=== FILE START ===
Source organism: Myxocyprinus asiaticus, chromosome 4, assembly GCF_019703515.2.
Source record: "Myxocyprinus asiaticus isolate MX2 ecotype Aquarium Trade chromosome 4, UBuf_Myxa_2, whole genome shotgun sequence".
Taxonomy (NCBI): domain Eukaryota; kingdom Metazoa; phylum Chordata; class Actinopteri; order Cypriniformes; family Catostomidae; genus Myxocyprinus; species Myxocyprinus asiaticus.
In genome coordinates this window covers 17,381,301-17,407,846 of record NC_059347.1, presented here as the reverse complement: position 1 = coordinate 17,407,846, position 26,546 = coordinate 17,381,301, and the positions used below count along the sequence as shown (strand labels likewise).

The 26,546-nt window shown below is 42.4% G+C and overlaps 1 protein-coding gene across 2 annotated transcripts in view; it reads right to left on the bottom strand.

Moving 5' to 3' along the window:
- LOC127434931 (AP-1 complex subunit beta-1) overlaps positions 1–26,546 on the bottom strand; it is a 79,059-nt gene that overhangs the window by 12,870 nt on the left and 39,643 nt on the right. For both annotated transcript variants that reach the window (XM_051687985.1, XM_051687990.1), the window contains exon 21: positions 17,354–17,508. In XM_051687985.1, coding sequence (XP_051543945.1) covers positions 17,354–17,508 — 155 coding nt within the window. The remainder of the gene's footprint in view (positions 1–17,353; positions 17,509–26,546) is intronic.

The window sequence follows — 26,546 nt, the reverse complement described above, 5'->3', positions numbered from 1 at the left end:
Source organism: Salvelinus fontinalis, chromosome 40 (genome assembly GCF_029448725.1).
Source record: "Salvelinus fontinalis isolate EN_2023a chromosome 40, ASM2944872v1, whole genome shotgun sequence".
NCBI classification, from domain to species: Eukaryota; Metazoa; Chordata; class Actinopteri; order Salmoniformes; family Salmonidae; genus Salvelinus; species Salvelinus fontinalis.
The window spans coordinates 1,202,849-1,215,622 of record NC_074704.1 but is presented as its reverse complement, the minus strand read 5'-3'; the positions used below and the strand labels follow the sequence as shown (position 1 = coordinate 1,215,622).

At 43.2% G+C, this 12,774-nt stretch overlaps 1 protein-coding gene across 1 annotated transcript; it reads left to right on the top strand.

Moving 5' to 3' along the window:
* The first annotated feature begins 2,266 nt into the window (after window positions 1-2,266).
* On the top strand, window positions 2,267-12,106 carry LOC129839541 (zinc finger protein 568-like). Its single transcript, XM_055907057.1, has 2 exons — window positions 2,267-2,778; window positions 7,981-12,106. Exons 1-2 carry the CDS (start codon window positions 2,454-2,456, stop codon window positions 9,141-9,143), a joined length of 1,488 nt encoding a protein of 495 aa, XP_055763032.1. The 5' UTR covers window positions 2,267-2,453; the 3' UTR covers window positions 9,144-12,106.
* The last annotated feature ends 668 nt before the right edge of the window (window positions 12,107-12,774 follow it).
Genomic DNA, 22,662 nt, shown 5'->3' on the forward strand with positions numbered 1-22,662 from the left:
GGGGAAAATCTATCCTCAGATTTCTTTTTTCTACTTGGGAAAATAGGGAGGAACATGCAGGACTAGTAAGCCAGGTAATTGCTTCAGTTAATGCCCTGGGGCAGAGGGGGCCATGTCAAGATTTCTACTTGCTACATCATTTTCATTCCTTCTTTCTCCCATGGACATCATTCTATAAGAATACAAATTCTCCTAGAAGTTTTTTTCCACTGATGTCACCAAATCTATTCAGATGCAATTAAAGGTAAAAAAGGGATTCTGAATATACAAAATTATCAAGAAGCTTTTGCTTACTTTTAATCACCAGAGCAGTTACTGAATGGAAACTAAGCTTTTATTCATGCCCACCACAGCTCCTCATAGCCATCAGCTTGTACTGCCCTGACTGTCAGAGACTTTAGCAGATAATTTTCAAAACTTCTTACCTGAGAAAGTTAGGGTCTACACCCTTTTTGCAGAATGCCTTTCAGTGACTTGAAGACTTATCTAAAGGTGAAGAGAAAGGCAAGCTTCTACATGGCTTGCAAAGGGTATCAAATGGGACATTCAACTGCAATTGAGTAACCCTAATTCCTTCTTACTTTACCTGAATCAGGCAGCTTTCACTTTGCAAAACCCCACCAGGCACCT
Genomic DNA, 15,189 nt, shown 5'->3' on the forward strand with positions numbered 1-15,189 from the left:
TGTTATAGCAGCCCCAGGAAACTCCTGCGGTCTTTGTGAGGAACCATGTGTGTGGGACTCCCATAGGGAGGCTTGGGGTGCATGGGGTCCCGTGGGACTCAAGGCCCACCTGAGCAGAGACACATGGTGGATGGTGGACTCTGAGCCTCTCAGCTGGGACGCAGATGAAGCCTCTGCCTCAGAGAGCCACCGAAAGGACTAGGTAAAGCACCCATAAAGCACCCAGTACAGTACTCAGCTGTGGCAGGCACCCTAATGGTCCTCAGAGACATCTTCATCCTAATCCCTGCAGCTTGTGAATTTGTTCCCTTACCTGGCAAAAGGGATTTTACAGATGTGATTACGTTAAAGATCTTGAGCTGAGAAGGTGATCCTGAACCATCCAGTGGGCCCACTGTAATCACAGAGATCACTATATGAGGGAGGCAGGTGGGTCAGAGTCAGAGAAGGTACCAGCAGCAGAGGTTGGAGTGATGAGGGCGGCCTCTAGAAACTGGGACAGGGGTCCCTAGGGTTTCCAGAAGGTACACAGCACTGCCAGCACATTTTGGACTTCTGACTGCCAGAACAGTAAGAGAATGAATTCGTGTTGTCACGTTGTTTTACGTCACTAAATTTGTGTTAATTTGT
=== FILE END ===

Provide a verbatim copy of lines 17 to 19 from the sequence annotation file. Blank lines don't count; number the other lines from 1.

* The last annotated feature ends 668 nt before the right edge of the window (window positions 12,107-12,774 follow it).
Genomic DNA, 22,662 nt, shown 5'->3' on the forward strand with positions numbered 1-22,662 from the left:
GGGGAAAATCTATCCTCAGATTTCTTTTTTCTACTTGGGAAAATAGGGAGGAACATGCAGGACTAGTAAGCCAGGTAATTGCTTCAGTTAATGCCCTGGGGCAGAGGGGGCCATGTCAAGATTTCTACTTGCTACATCATTTTCATTCCTTCTTTCTCCCATGGACATCATTCTATAAGAATACAAATTCTCCTAGAAGTTTTTTTCCACTGATGTCACCAAATCTATTCAGATGCAATTAAAGGTAAAAAAGGGATTCTGAATATACAAAATTATCAAGAAGCTTTTGCTTACTTTTAATCACCAGAGCAGTTACTGAATGGAAACTAAGCTTTTATTCATGCCCACCACAGCTCCTCATAGCCATCAGCTTGTACTGCCCTGACTGTCAGAGACTTTAGCAGATAATTTTCAAAACTTCTTACCTGAGAAAGTTAGGGTCTACACCCTTTTTGCAGAATGCCTTTCAGTGACTTGAAGACTTATCTAAAGGTGAAGAGAAAGGCAAGCTTCTACATGGCTTGCAAAGGGTATCAAATGGGACATTCAACTGCAATTGAGTAACCCTAATTCCTTCTTACTTTACCTGAATCAGGCAGCTTTCACTTTGCAAAACCCCACCAGGCACCT